Microsoft Readies 'Power Pack' Updates For Home Server1:50 PM EST Fri. Jan. 11, 2008
A year after unveiling Windows Home Server, Microsoft this week announced a series of updates aimed at improving the performance and reliability of the software.
Microsoft calls the collection of updates Windows Home Server Power Pack 1, and plans to release it the first half of 2008 through Windows Update.
Power Pack 1 gives users more control over Windows Home Server's remote access features, includes support for Vista x64 editions, and allows data on the server to be backed up to external storage devices, according to Todd Headrick, marketing director for Windows Home Server.
Microsoft in November released an update for Windows Home Server that allowed users to download a trusted SSL certificate to simplify the setup of remote access for personalized domains at homeserver.com, and also minimize security warnings.
Chris Rue, CEO of Black Warrior Technology, a Northport, Ala.-based solution provider, says many of his clients have been pleasantly surprised with Home Server's remote access features, particularly those that aren't familiar with Microsoft's Small Business Server.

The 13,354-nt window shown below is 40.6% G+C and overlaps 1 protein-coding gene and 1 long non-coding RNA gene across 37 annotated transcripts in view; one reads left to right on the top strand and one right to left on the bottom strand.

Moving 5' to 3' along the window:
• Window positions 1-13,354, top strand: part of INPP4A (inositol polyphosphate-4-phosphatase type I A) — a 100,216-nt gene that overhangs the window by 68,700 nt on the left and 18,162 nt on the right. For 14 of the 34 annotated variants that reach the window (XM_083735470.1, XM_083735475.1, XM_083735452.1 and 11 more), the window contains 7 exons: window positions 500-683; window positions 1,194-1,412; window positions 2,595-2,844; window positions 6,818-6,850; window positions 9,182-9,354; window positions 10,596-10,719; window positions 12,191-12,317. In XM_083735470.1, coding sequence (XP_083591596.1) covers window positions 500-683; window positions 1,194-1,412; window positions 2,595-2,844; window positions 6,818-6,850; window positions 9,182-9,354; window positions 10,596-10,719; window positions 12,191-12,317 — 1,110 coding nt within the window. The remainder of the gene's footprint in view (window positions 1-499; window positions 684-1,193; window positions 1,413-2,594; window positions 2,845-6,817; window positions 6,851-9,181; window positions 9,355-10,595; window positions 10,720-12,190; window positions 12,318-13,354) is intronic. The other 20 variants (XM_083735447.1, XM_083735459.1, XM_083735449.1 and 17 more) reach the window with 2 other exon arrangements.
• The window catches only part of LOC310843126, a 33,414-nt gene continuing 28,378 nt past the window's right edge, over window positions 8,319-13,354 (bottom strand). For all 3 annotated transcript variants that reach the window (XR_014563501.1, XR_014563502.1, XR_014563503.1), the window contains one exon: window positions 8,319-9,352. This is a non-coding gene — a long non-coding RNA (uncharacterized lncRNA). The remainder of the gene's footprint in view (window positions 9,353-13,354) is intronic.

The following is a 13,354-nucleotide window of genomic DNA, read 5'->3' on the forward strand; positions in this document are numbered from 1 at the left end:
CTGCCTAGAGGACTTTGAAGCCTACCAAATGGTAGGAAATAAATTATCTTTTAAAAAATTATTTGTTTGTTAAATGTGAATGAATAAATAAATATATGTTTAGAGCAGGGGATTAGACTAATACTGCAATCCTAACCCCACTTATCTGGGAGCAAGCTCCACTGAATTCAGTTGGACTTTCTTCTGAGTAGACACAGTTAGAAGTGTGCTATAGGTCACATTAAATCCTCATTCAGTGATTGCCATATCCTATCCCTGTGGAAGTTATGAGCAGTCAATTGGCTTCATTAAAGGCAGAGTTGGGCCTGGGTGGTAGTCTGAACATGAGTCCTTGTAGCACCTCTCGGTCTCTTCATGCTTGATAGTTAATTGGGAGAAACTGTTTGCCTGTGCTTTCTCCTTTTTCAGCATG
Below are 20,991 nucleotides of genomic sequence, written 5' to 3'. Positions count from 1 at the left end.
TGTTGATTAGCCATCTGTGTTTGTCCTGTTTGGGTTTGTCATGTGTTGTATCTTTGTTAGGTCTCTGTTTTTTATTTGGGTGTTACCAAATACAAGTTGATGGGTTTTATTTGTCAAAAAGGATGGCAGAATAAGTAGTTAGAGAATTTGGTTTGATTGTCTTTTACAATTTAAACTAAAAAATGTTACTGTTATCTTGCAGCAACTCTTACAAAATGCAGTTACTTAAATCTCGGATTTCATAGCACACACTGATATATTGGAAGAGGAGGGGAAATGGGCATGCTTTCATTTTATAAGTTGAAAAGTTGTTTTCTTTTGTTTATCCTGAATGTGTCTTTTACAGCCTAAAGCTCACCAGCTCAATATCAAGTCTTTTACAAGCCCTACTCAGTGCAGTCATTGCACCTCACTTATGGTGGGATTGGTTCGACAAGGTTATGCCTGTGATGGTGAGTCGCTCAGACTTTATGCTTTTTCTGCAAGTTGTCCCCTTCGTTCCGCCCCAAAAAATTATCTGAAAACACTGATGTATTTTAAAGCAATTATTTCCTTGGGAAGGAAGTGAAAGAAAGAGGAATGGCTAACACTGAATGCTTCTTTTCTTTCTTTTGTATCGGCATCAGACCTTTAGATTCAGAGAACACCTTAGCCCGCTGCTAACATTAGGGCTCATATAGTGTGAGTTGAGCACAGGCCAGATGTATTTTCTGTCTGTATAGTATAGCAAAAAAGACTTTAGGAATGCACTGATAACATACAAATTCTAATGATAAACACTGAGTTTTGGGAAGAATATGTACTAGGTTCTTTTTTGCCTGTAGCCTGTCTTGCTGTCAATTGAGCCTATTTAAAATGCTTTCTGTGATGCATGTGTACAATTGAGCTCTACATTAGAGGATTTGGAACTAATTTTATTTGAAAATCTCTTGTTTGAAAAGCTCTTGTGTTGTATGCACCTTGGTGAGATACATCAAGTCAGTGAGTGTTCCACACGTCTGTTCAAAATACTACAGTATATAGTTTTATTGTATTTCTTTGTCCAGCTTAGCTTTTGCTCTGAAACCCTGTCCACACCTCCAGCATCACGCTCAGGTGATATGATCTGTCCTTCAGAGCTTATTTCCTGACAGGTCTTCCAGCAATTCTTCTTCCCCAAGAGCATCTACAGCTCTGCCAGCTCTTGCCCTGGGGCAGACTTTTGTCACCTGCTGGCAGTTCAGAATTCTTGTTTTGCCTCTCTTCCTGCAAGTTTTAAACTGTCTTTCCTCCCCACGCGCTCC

"People generally don't expect that level of remote access, so it's good to see this kind of feature extension so soon after the release of the product," said Rue.
Power Pack 1 is designed to help Microsoft maintain its momentum as it tries to carve a niche for Windows Home Server in the hearts and minds of consumers, many of whom don't yet see the value of having a server in the home. "Most people think servers are costly and complex, so the big challenge for us is to demonstrate the benefits of a home server," said Headrick.
One of the most important aspects of Home Server is that it continually backs up data without any user interaction, unlike conventional storage solutions that require users to manually initiate backups, said Headrick.
"No one cares much if they lose a Word document, but if you lose the photos of your daughter's first steps, that's a different story," Headrick said. "People are starting to have 'backup guilt' -- they know they should be doing it, but they don't know how to do it."
While market interest in Windows Home Server has been strong, the product only recently reached store shelves, and a data corruption vulnerability that surfaced last month could put a damper on sales. However, Headrick says Microsoft is working on a fix and will release it after testing has been completed.